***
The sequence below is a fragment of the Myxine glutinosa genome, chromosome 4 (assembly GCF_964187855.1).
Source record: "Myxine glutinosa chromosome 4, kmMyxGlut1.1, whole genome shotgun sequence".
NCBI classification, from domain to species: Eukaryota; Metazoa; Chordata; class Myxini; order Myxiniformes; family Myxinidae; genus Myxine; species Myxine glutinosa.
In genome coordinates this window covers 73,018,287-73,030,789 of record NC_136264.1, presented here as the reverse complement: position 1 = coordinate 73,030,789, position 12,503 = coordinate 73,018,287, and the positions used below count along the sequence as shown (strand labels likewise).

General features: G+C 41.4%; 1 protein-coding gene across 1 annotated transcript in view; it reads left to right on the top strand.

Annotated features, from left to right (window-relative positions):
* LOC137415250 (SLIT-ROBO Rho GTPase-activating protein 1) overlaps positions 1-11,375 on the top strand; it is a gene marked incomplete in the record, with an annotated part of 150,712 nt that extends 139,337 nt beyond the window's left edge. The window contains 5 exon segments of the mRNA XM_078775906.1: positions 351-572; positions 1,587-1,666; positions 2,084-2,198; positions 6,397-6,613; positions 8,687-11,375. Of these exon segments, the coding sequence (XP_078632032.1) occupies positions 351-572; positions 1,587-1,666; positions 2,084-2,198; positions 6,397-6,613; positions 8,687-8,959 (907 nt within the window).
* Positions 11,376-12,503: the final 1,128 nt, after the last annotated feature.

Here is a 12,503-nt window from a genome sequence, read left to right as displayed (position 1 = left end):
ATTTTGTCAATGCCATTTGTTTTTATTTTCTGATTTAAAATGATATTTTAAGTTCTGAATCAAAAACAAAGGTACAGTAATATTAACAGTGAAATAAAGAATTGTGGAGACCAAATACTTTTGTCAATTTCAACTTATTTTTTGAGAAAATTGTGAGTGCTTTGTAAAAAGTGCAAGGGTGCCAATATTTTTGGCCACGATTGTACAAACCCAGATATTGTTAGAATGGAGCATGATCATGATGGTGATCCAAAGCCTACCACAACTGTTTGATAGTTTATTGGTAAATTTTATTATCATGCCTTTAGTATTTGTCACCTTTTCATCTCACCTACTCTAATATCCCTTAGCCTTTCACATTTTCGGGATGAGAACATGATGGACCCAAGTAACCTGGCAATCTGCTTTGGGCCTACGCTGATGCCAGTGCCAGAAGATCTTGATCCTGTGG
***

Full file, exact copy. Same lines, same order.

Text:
The sequence below is a fragment of the Myxine glutinosa genome, chromosome 4 (assembly GCF_964187855.1).
Source record: "Myxine glutinosa chromosome 4, kmMyxGlut1.1, whole genome shotgun sequence".
NCBI classification, from domain to species: Eukaryota; Metazoa; Chordata; class Myxini; order Myxiniformes; family Myxinidae; genus Myxine; species Myxine glutinosa.
In genome coordinates this window covers 73,018,287-73,030,789 of record NC_136264.1, presented here as the reverse complement: position 1 = coordinate 73,030,789, position 12,503 = coordinate 73,018,287, and the positions used below count along the sequence as shown (strand labels likewise).

General features: G+C 41.4%; 1 protein-coding gene across 1 annotated transcript in view; it reads left to right on the top strand.

Annotated features, from left to right (window-relative positions):
* LOC137415250 (SLIT-ROBO Rho GTPase-activating protein 1) overlaps positions 1-11,375 on the top strand; it is a gene marked incomplete in the record, with an annotated part of 150,712 nt that extends 139,337 nt beyond the window's left edge. The window contains 5 exon segments of the mRNA XM_078775906.1: positions 351-572; positions 1,587-1,666; positions 2,084-2,198; positions 6,397-6,613; positions 8,687-11,375. Of these exon segments, the coding sequence (XP_078632032.1) occupies positions 351-572; positions 1,587-1,666; positions 2,084-2,198; positions 6,397-6,613; positions 8,687-8,959 (907 nt within the window).
* Positions 11,376-12,503: the final 1,128 nt, after the last annotated feature.

Here is a 12,503-nt window from a genome sequence, read left to right as displayed (position 1 = left end):
ATTTTGTCAATGCCATTTGTTTTTATTTTCTGATTTAAAATGATATTTTAAGTTCTGAATCAAAAACAAAGGTACAGTAATATTAACAGTGAAATAAAGAATTGTGGAGACCAAATACTTTTGTCAATTTCAACTTATTTTTTGAGAAAATTGTGAGTGCTTTGTAAAAAGTGCAAGGGTGCCAATATTTTTGGCCACGATTGTACAAACCCAGATATTGTTAGAATGGAGCATGATCATGATGGTGATCCAAAGCCTACCACAACTGTTTGATAGTTTATTGGTAAATTTTATTATCATGCCTTTAGTATTTGTCACCTTTTCATCTCACCTACTCTAATATCCCTTAGCCTTTCACATTTTCGGGATGAGAACATGATGGACCCAAGTAACCTGGCAATCTGCTTTGGGCCTACGCTGATGCCAGTGCCAGAAGATCTTGATCCTGTGG